The University is working with the Illinois Department of Healthcare and Family Services in order to deal with the Medicaid charges, Knorr said. There remain some issues with the state that need to be dealt with, he said.
“The IGPA (Institute of Government and Public Affairs) released a report a couple of weeks ago about the state of the state,” Knorr said. “It was a rather dismal outlook for the state, even dealing with pension and with the increased tax surcharge—still the state had a lot of problems.”
However, he also noted that the state of Illinois did have a better year in FY13—this past year they are down $6.1 billion, including its debt to the University. This is an improvement of approximately 2 billion dollars. The state of Illinois still owes the University $289 million, Knorr said.
In the coming year, the University will have to put unfunded pension obligations on its balance sheet as well, he said.
(2:00 p.m.)- The Board of Trustees has voted to approve the resolution and decision for dismissal of professor Louis Wozniak.
“This has been a long and deliberative process governed by the University statutes,” President Robert Easter said. “The goal throughout has been to give due process to the professor, and we have now arrived at a decision.”
Wozniak has already been suspended for his actions, which include sending inappropriate messages to students, disregarding student privacy and creating a hostile environment in his class, according to a report from the Board of Trustees.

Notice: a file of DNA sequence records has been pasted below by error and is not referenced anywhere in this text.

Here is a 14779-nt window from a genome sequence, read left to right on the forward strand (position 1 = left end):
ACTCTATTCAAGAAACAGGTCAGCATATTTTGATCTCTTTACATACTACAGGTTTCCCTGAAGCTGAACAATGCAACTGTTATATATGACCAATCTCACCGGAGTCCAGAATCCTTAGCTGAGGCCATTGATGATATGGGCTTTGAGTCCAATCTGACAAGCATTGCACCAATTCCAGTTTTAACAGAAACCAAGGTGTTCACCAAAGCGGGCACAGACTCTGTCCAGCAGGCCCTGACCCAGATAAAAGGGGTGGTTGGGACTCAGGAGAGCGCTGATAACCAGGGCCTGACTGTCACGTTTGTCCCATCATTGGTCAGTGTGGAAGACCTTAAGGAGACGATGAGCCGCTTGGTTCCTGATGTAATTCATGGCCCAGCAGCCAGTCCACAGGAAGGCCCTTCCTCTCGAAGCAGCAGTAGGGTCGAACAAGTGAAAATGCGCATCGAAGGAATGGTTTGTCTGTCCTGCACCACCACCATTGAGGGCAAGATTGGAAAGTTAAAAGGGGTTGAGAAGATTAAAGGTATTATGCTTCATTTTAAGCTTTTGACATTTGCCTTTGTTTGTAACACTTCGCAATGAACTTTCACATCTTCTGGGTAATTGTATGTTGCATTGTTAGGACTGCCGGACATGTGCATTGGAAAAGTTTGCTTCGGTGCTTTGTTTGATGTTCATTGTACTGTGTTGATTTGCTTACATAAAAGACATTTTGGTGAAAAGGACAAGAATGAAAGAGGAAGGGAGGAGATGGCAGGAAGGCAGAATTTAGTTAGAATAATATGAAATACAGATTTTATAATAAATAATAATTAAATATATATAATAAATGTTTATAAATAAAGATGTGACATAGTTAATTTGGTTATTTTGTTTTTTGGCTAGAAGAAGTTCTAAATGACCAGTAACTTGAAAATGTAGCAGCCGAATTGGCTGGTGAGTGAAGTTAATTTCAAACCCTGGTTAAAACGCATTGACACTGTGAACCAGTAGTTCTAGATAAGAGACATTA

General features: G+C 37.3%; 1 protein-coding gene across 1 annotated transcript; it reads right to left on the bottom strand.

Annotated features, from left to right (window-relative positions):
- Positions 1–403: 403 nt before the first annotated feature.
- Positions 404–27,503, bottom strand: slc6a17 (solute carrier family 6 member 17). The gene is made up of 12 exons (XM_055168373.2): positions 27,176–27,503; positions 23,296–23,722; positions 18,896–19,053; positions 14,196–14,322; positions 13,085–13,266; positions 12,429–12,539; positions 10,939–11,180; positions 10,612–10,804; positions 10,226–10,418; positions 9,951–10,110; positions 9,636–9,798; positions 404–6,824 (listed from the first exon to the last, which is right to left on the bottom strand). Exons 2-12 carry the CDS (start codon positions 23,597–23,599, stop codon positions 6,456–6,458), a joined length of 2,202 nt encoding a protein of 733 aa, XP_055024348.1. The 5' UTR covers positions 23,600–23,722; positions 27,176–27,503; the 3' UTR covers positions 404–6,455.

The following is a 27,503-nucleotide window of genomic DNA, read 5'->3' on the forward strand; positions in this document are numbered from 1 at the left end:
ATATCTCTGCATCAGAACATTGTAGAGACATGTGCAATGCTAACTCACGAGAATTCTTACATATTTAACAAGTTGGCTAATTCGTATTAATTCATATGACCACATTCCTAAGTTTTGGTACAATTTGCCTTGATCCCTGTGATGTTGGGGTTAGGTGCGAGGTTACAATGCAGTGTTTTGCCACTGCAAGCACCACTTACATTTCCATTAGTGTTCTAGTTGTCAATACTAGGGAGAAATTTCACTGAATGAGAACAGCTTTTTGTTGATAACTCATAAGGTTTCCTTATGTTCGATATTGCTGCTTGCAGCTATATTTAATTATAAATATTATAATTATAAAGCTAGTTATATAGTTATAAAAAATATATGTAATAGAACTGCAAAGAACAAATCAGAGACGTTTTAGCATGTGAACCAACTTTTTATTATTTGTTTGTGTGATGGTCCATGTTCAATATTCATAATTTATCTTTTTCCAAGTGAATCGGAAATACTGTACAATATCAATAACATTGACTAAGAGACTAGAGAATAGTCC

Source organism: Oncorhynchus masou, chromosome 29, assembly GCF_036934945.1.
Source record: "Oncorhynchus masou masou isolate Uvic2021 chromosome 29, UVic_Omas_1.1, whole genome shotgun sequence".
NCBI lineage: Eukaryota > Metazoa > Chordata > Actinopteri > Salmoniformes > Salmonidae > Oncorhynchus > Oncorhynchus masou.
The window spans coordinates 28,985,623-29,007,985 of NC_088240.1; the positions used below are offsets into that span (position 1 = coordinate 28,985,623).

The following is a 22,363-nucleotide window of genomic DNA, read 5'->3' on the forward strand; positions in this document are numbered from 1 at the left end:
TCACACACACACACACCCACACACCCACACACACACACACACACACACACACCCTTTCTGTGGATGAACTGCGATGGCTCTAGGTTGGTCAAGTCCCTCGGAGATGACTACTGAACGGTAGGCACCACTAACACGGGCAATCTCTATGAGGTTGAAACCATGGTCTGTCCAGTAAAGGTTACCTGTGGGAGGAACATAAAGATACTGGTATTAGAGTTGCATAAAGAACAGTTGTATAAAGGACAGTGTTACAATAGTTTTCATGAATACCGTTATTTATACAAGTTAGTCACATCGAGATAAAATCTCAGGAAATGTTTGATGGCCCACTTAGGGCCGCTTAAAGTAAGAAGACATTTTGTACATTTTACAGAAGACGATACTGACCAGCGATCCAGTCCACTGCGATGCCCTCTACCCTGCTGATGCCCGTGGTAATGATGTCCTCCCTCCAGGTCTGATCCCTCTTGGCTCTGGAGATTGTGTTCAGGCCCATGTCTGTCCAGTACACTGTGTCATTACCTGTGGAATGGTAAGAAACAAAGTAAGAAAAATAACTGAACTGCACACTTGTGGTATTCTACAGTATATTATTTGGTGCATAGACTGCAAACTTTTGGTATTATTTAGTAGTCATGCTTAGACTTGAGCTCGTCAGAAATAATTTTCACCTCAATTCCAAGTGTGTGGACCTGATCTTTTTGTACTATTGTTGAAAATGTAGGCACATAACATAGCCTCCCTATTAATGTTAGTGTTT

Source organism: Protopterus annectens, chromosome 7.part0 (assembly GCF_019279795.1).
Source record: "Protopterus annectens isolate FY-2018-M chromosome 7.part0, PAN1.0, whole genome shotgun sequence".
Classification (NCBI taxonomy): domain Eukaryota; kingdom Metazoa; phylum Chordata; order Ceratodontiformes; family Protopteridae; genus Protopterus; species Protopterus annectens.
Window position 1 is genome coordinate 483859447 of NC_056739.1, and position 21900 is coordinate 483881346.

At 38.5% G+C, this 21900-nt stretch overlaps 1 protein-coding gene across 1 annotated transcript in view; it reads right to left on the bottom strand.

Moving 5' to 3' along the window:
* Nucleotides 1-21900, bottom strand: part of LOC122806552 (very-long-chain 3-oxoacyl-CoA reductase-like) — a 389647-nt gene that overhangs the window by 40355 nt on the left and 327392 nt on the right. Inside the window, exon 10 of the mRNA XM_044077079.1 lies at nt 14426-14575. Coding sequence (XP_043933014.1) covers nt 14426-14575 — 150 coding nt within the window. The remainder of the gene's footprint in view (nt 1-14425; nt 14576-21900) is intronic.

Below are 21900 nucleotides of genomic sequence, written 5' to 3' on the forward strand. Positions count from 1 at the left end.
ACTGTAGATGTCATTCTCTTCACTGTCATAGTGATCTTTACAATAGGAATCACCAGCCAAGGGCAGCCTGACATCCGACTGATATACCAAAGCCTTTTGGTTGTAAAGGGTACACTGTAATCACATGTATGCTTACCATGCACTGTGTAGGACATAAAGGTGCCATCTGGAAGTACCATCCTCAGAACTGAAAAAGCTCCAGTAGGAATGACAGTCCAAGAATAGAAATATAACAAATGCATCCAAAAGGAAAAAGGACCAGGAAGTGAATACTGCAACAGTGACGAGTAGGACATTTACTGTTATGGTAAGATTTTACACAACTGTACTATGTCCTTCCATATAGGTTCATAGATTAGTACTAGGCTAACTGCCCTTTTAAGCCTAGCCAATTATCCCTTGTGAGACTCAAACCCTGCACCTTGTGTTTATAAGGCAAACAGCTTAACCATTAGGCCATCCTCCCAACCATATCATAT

“This is a unique experience in the history of the University,” Easter said. “It has been very difficult for us having to make a decision.”
The termination process will now be invoked, and the campus will work with Wozniak on his transition out of the University, University spokesman Tom Hardy said.
This is the first time in the history of the University that a professor has been dismissed by the Board, Easter said.
“There have been other instances in which faculty have opted to leave the University after dismissal proceedings,” he said.
Easter defended his decision and the decision of the Board by stressing the necessity to remove Wozniak for student safety.
“We have clear obligations relative to our students and to the families they come from to protect a great number of their rights,” Easter said. “The concern rose to a level that we felt this action was necessary.”
Wozniak’s pension, however, will not be revoked, Easter said.
(1:15 p.m.)– At the University Board of Trustees meeting Thursday, trustees discussed sources of funding for the University in the future. Tom Farrell, of the University of Illinois Foundation, emphasized a need to invest in more communication with alumni around the world in order to increase donor funding.
“We want to improve our communications and branding activities so that we can get our message out to the community and to the world that we are great,” Farrell said. “It is imperative from an investment point of view.”
Student trustee of the Chicago campus Danielle Leibowitz, said that she believes that “students will want to give back,” but she also inquired where the money was coming from to fund the investments that Farrell addressed.
Comptroller Walter Knorr said there have been a number of budget meetings with the campuses about how to “round up and finish off the support” to find the resources needed to increase investment and eventually return on those investments.